IMP Healthcare Thought Leadership

Integrated Medical Partners Blog

February 8, 2021

Breast Cancer surpasses Lung as the most commonly diagnosed form of the disease

For the first time ever, female breast cancer has surpassed lung as the most commonly diagnosed form of the disease across the globe, experts announced on Thursday. 

Clinicians diagnosed roughly 19.3 million new cancer cases worldwide last year alone, with 10 million deaths. Female breast cancer led the way in diagnoses with 2.3 million new cases (11.7%), followed by lung (11.4%), colorectal (10%), prostate (7.3%) and stomach (5.6%) cancers, the American Cancer Society noted.

The American Cancer Society (ASC) reported breast cancer cases are even rising in countries where rates have been historically low.  “Dramatic changes in lifestyle and built environment have had an impact on the prevalence of breast cancer risk factors such as excess body weight, physical inactivity, alcohol consumption, postponement of childbearing, fewer childbirths, and less bre

astfeeding,” Hyuna Sung, PhD, principal scientist in cancer surveillance research for the ACS noted American Cancer Society Journals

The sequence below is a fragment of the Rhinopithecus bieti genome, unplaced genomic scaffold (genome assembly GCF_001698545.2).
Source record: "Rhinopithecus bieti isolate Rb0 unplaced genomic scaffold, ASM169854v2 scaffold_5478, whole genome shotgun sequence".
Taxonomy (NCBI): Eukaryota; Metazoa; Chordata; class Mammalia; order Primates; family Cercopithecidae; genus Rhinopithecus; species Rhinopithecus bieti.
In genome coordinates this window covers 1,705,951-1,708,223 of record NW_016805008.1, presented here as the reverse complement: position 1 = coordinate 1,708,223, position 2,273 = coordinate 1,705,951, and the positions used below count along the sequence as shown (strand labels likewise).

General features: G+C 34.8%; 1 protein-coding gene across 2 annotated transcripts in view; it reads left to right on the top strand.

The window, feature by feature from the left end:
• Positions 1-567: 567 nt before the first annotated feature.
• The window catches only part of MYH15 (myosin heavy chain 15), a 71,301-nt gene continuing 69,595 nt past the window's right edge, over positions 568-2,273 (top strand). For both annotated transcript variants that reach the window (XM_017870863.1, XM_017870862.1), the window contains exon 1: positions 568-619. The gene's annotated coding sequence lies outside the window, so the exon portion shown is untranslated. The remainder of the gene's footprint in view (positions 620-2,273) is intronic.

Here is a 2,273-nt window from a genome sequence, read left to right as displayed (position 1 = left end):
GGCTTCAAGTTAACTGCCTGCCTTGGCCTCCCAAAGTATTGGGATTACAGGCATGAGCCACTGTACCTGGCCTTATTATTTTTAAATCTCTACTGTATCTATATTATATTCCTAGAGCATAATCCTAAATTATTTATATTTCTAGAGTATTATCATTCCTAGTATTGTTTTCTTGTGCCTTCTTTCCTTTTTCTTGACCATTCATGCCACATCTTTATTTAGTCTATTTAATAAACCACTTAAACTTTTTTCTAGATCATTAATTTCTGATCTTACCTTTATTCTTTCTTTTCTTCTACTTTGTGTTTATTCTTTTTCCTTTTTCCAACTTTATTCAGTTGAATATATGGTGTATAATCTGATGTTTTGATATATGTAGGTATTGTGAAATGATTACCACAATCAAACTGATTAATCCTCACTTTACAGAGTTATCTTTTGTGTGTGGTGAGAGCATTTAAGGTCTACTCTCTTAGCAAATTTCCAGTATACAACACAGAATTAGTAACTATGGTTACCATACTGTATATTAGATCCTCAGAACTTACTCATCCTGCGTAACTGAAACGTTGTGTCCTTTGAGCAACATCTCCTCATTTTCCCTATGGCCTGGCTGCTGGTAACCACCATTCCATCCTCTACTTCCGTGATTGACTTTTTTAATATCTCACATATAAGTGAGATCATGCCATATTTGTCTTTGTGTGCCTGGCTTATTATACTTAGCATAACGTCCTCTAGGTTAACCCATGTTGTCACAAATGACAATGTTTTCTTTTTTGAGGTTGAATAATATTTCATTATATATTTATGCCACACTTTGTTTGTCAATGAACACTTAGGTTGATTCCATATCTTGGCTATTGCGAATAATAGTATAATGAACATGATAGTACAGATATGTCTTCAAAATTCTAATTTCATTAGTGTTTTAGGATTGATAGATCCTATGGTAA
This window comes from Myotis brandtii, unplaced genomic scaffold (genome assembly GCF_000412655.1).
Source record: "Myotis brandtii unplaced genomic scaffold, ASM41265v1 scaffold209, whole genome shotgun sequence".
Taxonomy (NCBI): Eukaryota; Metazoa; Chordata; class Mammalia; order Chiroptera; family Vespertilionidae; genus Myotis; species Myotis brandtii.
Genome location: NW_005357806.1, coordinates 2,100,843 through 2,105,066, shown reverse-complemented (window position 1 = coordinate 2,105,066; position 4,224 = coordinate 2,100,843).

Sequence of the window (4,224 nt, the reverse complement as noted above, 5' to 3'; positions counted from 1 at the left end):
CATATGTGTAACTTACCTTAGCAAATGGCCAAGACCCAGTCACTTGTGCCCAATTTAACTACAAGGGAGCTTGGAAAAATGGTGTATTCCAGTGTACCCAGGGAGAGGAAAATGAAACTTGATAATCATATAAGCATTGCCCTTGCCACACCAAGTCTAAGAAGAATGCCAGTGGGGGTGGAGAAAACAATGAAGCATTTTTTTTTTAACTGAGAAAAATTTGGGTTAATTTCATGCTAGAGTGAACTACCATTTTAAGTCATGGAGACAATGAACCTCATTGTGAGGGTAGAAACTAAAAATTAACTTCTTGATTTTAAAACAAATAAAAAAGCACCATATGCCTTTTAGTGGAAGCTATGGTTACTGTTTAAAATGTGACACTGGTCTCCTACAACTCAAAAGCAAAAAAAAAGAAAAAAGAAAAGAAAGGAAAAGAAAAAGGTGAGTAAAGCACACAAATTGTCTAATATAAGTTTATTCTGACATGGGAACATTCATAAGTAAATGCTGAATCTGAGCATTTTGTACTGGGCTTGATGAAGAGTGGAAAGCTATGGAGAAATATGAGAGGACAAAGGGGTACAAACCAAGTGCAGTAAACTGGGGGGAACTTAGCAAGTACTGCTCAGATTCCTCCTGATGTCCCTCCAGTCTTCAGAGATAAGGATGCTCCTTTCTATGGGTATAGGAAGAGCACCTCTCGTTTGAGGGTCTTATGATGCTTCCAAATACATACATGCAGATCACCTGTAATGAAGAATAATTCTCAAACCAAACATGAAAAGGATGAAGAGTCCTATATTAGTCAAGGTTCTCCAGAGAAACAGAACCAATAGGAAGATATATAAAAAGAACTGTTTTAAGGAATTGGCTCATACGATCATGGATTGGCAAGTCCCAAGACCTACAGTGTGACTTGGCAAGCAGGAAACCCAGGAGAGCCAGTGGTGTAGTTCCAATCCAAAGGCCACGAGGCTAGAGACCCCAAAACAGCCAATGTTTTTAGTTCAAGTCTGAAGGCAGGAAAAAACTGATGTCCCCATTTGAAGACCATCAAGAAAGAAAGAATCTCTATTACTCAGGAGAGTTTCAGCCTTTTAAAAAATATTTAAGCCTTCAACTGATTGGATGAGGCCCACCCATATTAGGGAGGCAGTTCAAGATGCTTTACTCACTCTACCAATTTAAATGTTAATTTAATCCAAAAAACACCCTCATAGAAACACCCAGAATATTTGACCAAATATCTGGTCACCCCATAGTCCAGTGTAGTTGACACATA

Meanwhile, lung cancer remained the leading cause of cancer mortality at 1.8 million deaths (18%) in 2020, followed by colorectal (9.4%), liver (8.3%), stomach (7.7%) and female breast (6.9%) cancers. Experts are predicting an estimated 28.4 million new cancer cases will occur in 2040, a roughly 47% uptick from last year.  And these numbers do not even factor in the novel coronavirus, as they are based on extrapolations of data collected prior to the public health crisis. 

“Delays in diagnosis and treatment associated with the concerns of individuals, health system closures—including suspension of screening programs, and reduced availability of and access to care—are expected to cause a short‐term decline in cancer incidence followed by increases in advanced‐stage diagnoses and cancer mortality in some settings,” Sung and co-authors noted.  

Anecdotally, these trends are starting to materialize, Northwestern University radiologist Sarah Friedewald, MD, wrote in blog post shared Thursday. She’s heard reports of “unfortunate cases” where missed screenings are resulting in delayed breast cancer diagnoses. At the height of the pandemic, some had witnessed breast imaging volume declines as high as 94%, and data will eventually confirm the long-term ramifications of such interruptions.  

She’s expecting a drop in scheduled appointments from March to May this year, after patients weren’t screened at the same time in 2020. But Friedwald sees a “prime opportunity” to both reach out to patients who missed their mammogram, and court those who never had one.  Friedwald wrote on February 4, 2021, “Our outreach is critical to decrease the negative impact of COVID-19 on our patients.”